Time-based prospective memory in severe traumatic brain injury patients: The involvement of executive functions and time perception

Giovanna Mioni, Franca Stablum, Shawn M. McClintock, Anna Cantagallo

Research output: Contribution to journalArticle

28 Scopus citations

Abstract

Prospective memory (PM) is the ability to remember to perform a future action at a specified later time, which is investigated through the use of event-based and time-based tasks. Prior investigations have found that PM is impaired following traumatic brain injury (TBI). However, there is limited information regarding the cognitive functions that mediate TBI and PM performance. Thus, this study investigated time-based PM in TBI patients, and the relationship among time-based PM, time perception, and executive functions. To accomplish this objective, 18 severe TBI patients and 18 healthy matched controls performed a time-based PM task, a time reproduction task, and two executive functions (Stroop and n-back) tasks. While both groups increased their monitoring frequency close to the target time, TBI patients monitored more and were less accurate than healthy controls at the target time confirming the time-based PM dysfunction in these patients. Importantly, executive functions, particularly inhibition and updating abilities, were strongly related to time-based PM performance; both time perception and executive functions are involved in time-based prospective memory in controls, whereas, only executive functions appear to be involved in TBI time-based prospective memory performance.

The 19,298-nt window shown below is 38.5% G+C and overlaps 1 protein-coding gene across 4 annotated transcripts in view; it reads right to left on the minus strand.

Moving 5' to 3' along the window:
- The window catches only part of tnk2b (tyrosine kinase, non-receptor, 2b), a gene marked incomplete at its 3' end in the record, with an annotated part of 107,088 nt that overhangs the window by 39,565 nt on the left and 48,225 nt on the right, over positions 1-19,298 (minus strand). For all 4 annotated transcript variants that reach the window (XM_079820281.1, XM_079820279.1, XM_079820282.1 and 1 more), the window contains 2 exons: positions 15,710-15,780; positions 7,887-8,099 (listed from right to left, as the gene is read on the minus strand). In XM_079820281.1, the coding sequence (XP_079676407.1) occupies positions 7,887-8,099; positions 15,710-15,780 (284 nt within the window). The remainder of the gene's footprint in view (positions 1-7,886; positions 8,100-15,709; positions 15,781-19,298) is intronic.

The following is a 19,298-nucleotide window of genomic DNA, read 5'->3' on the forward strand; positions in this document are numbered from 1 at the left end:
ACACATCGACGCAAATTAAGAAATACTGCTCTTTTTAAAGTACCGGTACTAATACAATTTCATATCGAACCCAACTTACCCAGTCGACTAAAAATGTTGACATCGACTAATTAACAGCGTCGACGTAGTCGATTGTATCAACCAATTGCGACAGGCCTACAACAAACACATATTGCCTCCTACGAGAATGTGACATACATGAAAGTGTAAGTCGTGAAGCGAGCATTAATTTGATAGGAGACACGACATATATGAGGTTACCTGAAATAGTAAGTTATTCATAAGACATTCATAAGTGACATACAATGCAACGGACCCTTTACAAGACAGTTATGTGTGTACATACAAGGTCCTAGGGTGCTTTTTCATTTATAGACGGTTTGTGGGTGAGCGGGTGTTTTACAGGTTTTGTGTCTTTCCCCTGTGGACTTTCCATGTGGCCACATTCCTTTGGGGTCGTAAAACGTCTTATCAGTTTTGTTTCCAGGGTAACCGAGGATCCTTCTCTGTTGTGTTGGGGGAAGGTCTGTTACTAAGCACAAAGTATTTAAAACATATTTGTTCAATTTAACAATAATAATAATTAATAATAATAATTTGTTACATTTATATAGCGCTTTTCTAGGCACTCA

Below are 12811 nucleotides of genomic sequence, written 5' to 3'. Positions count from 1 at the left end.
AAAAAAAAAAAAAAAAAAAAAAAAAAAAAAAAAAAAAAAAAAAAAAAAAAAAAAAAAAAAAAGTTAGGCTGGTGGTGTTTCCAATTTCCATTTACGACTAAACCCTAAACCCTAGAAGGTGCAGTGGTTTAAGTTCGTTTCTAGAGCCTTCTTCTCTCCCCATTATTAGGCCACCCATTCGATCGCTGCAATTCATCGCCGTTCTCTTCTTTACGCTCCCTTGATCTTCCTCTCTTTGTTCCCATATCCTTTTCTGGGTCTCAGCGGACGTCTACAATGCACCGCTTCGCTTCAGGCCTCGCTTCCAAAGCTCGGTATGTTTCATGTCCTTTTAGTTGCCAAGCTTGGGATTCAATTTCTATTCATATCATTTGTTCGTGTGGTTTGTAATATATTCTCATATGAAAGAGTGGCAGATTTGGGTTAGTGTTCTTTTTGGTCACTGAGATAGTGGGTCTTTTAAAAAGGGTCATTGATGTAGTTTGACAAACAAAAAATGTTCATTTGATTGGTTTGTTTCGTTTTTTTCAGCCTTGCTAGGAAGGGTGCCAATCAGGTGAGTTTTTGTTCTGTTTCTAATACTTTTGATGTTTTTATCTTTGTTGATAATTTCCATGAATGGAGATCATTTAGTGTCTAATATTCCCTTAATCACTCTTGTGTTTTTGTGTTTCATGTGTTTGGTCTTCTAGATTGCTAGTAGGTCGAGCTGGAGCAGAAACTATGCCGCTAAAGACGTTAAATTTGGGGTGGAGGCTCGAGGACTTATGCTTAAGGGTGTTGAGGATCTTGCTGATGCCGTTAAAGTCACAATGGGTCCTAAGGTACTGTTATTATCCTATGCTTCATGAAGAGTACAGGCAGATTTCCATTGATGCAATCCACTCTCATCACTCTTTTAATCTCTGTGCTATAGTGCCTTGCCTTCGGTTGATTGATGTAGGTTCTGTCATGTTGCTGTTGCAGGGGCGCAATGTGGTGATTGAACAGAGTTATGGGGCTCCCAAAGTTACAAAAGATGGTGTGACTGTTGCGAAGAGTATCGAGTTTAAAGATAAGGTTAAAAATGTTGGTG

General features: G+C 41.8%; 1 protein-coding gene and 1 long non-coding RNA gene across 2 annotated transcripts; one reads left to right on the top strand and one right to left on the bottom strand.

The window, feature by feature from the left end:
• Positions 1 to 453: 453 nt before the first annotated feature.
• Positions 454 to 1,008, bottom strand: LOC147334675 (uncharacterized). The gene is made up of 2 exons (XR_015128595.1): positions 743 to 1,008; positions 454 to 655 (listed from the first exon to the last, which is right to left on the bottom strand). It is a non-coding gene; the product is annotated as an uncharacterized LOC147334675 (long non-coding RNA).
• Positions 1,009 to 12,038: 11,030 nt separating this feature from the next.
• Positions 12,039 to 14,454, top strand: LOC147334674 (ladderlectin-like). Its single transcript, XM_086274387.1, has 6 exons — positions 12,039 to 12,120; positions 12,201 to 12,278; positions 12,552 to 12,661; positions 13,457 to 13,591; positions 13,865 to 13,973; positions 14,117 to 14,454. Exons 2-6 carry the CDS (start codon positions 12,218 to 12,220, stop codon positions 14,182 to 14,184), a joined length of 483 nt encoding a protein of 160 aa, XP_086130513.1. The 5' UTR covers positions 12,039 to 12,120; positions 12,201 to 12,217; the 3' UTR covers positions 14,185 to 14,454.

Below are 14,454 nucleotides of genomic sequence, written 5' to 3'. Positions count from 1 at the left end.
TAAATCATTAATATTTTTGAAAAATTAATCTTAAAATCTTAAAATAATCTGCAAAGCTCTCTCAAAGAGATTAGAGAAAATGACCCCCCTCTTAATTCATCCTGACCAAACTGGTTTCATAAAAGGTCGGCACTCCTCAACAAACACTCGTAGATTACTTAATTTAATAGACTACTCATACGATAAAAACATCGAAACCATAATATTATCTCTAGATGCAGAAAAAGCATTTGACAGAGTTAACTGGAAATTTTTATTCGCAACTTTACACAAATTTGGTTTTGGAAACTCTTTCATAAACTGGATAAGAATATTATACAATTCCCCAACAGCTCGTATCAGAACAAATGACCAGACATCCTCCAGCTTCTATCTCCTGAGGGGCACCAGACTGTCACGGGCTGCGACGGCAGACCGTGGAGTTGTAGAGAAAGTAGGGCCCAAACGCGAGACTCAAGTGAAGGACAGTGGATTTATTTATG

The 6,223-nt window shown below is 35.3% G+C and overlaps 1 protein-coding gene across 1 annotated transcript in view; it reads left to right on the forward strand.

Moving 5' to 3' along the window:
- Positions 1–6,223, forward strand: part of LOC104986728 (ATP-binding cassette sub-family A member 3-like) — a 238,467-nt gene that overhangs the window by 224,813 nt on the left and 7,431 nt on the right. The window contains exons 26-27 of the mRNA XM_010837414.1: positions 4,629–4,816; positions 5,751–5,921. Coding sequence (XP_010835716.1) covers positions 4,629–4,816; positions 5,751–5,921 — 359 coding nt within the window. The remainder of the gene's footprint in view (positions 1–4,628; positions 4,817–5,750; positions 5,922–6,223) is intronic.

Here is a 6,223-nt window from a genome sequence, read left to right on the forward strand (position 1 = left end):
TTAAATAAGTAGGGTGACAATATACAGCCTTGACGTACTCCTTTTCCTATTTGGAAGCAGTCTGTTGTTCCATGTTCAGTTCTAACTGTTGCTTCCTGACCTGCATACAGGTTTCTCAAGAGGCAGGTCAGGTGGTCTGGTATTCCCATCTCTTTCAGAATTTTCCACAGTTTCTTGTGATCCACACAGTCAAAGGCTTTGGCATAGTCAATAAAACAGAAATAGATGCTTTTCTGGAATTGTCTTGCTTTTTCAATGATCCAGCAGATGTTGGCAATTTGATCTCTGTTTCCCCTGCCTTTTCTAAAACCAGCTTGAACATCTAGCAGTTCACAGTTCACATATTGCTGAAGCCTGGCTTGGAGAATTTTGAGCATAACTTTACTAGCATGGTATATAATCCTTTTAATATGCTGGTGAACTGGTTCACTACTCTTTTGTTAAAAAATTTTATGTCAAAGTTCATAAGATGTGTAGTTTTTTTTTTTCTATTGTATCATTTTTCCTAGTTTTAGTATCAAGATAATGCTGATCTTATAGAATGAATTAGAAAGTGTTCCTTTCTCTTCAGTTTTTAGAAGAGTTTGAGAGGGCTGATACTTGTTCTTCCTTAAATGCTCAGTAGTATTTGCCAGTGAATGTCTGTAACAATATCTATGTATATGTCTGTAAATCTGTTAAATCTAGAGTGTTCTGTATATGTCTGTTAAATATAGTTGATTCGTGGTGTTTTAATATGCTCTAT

Original languageEnglish (US)
Pages (from-to)697-705
Number of pages9
JournalJournal of the International Neuropsychological Society
Volume18
Issue number4
DOIs
Publication statusPublished - Jul 1 2012

    Fingerprint

Keywords

  • Cognitive disorder
  • Inhibition
  • Patients study
  • Time monitoring
  • Time reproduction
  • Updating

ASJC Scopus subject areas

  • Neuroscience(all)
  • Language and Linguistics
  • Clinical Psychology
  • Linguistics and Language
  • Clinical Neurology
  • Psychiatry and Mental health

Cite this